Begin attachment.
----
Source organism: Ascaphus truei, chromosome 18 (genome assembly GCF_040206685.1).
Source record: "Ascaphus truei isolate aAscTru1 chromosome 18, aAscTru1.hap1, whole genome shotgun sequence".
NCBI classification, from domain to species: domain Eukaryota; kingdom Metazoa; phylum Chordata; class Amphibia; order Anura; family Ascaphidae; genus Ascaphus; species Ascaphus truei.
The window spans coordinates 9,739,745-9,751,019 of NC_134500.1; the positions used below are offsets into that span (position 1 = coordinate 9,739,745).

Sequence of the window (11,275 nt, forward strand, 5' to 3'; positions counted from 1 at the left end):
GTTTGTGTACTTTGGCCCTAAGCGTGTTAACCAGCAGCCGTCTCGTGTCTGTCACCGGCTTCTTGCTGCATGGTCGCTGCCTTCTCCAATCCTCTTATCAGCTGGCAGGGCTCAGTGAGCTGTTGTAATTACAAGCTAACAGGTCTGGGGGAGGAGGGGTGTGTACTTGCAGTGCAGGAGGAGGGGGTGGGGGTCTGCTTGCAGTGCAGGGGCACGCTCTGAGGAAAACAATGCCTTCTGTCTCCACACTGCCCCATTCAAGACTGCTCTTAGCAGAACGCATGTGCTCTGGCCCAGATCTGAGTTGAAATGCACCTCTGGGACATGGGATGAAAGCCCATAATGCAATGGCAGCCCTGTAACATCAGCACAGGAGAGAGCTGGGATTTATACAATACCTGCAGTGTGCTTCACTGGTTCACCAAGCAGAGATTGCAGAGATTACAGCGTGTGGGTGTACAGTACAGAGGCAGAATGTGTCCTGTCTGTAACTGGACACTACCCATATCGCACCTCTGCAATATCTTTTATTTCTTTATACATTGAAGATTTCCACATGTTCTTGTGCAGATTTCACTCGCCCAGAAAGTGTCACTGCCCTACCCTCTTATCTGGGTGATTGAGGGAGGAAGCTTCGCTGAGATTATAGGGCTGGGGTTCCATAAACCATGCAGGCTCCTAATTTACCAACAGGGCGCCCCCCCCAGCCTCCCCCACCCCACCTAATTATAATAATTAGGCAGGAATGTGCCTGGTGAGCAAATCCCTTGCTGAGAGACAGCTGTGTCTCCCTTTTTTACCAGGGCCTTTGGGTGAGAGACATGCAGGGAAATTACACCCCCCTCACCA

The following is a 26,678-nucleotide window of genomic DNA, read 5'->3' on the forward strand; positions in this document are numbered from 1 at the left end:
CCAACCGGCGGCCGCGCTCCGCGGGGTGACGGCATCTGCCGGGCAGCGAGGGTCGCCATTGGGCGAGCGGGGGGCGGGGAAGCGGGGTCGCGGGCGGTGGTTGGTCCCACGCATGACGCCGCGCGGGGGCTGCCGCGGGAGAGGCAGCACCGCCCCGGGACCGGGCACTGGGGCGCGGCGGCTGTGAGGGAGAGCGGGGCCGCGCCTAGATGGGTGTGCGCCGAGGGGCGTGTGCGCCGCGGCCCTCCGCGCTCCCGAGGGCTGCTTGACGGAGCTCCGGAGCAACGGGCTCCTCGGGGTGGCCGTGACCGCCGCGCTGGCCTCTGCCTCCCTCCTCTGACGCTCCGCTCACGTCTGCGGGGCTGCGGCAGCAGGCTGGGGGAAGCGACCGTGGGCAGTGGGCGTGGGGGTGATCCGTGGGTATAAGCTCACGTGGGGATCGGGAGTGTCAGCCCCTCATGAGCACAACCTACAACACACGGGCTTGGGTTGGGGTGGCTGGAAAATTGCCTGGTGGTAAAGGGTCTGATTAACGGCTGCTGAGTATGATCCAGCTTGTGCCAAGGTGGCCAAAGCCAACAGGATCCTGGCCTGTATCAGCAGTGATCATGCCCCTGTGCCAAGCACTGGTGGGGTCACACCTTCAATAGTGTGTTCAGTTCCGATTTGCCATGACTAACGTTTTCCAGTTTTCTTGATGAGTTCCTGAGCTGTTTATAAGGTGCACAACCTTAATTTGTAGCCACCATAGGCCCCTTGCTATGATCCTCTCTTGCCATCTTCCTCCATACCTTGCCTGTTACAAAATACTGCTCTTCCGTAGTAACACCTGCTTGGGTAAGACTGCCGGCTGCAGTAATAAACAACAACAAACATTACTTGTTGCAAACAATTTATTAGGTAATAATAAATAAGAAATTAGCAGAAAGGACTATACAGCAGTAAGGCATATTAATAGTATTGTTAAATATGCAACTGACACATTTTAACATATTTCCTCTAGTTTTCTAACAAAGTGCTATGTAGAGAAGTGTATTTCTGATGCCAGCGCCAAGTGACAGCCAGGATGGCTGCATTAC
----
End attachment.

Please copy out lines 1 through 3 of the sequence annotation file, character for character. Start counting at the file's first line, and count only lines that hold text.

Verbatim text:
Source organism: Ascaphus truei, chromosome 18 (genome assembly GCF_040206685.1).
Source record: "Ascaphus truei isolate aAscTru1 chromosome 18, aAscTru1.hap1, whole genome shotgun sequence".
NCBI classification, from domain to species: domain Eukaryota; kingdom Metazoa; phylum Chordata; class Amphibia; order Anura; family Ascaphidae; genus Ascaphus; species Ascaphus truei.